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No, You Cannot Spoil a Baby

These tips and strategies can help caregivers understand.

Key points

  • Family members often chime in with their thoughts on how people are responding to and caring for their babies.
  • While unsolicited feedback can be difficult to hear, caregivers should know they cannot spoil a baby.
  • Babies depend on caregivers to meet their basic needs and nurture, so attentive caregiving is important.
  • Practitioners can support parental learning and skill-building to provide nurturing caregiving.
wong yu liang/Shutterstock
Source: wong yu liang/Shutterstock

This post was co-authored by Sarah MacLaughlin, LSW, and Rahil Briggs, Psy.D.

Across cultures, there are nearly a dozen holidays celebrated in the coming winter months, which means folks might be getting together with extended family. But even if it’s going to be yet another virtual holiday, family members may chime in with their thoughts on how people are responding to and caring for their babies. Generational differences of opinion abound.

This is something that, even while likely not welcomed, can still be difficult for parents and caregivers—especially new ones—to navigate. There’s something about having your parenting choices questioned that is so tough, and when that doubt is coming from your parents or other beloved family members, it can cut even more deeply.

How can practitioners ensure that caregivers are well-informed and can stay steady in the face of negative feedback or criticism? What can they say and do when they’re told, “You’re going to spoil the baby,” or “That baby is manipulating you.”

What Does It Mean to “Spoil” a Baby?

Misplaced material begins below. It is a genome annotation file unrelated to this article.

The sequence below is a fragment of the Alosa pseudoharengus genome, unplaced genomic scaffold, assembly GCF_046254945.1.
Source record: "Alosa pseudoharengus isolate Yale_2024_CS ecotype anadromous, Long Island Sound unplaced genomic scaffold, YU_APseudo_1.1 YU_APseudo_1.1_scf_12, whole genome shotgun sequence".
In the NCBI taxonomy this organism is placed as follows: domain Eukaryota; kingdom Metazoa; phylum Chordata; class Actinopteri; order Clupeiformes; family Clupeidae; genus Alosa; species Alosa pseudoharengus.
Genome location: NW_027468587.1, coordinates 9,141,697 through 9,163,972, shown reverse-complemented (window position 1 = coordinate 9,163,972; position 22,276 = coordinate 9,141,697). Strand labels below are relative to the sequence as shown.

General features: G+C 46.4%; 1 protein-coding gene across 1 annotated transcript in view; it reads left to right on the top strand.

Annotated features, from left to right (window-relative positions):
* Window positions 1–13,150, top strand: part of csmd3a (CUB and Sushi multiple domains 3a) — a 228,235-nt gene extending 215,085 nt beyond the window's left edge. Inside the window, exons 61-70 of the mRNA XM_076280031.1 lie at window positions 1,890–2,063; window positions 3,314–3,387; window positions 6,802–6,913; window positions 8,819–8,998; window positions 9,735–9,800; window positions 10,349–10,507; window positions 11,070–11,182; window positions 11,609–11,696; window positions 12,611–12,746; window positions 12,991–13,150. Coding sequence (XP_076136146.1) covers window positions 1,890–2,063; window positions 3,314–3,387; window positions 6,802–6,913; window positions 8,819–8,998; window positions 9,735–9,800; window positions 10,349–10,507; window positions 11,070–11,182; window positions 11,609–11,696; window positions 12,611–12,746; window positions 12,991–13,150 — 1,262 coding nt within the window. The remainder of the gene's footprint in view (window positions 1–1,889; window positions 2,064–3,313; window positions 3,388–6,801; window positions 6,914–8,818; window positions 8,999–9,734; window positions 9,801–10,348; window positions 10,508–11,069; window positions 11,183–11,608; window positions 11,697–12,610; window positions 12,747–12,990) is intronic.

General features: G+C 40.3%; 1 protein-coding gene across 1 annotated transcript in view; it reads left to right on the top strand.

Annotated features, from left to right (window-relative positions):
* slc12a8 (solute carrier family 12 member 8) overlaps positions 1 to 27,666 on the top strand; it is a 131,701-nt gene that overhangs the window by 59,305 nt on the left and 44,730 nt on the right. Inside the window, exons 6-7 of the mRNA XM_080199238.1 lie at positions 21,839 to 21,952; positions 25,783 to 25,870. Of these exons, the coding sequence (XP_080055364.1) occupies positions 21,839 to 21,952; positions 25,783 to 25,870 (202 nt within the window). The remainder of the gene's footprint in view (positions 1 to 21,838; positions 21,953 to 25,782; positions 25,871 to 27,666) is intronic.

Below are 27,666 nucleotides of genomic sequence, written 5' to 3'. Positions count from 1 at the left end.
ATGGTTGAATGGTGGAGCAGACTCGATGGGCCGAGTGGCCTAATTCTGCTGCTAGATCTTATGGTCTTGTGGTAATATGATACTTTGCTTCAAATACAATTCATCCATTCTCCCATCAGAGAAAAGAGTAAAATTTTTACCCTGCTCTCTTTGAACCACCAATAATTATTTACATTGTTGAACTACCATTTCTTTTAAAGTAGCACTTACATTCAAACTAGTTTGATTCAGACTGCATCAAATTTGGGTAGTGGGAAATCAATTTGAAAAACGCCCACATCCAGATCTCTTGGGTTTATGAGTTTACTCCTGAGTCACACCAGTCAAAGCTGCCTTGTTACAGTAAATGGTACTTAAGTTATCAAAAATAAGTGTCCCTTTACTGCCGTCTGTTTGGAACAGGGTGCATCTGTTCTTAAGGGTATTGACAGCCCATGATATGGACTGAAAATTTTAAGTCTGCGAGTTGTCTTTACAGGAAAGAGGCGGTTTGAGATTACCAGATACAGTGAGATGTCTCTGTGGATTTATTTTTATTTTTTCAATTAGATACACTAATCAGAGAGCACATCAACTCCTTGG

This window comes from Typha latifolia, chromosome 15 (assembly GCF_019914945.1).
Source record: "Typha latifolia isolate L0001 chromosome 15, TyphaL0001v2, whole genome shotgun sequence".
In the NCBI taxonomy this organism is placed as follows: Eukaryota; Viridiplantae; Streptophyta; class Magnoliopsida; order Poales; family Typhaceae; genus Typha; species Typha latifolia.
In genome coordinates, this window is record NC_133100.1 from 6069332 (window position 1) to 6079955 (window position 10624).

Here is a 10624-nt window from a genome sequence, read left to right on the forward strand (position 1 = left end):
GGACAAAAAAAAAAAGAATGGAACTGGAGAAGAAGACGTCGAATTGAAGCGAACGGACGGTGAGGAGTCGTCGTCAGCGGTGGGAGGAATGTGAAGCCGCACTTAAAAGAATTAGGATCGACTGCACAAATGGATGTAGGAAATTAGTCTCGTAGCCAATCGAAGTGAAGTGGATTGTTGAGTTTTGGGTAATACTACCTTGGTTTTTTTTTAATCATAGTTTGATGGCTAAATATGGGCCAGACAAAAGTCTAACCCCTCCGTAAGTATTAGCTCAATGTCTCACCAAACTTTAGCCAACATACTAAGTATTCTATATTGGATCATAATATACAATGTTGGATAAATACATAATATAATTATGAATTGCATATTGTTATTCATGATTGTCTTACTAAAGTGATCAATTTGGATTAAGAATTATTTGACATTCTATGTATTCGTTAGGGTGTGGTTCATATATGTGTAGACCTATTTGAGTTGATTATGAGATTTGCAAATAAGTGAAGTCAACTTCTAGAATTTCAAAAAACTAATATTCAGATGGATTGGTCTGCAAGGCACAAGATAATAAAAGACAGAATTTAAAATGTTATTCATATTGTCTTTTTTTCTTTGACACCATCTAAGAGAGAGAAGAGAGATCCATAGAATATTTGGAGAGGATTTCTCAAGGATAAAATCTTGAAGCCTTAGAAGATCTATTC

A spoiled child may be described as overly self-centered and immature as a result of parents not enforcing consistent, age-appropriate limits (McIntosh, 1989). That said, newborns (meaning babies under 5-6 months old) are fittingly self-centered for their age—they literally cannot survive without a caregiver—and do not need limits, per se. Many notable early childhood developmental experts, including Mary Ainsworth and T. Berry Brazelton, agree that responsive caregiving is the best practice for infant caretaking, as it builds the bonds of attachment through behaviors like picking up a baby when they cry and responding sensitively to their cues (Solomon, 1993).

These same behaviors may be seen by some caregivers as “spoiling.” But they are the same behaviors that have been shown to promote secure attachment and enhance infant mental health (Solomon, 1993).

What Caregivers Believe About Spoiling Matters

Many new caregivers feel inclined to stay close to their newborns; to pick them up when they cry and soothe them. These caregivers probably fall into the category of believing that a baby can’t be spoiled, or that if they can be spoiled, then that is a good thing (Solomon, 1993). On the other hand, some caregivers think that you can spoil a baby and that it’s a bad thing that will lead to spoiled children and adults (Solomon, 1993).

In a 1993 study, 25 percent of the parents surveyed believed, in line with the definition above, that infants (even those younger than 5 months of age) could be “spoiled.” Thankfully, that is a relatively small percentage. It is widely understood—and rooted in Jean Piaget’s seminal work—that young babies are not cognitively capable of consciously manipulating their environment or caregivers until the developmental milestone of object permanence, which is typically starting to emerge between 6-9 months (Solomon, 1993).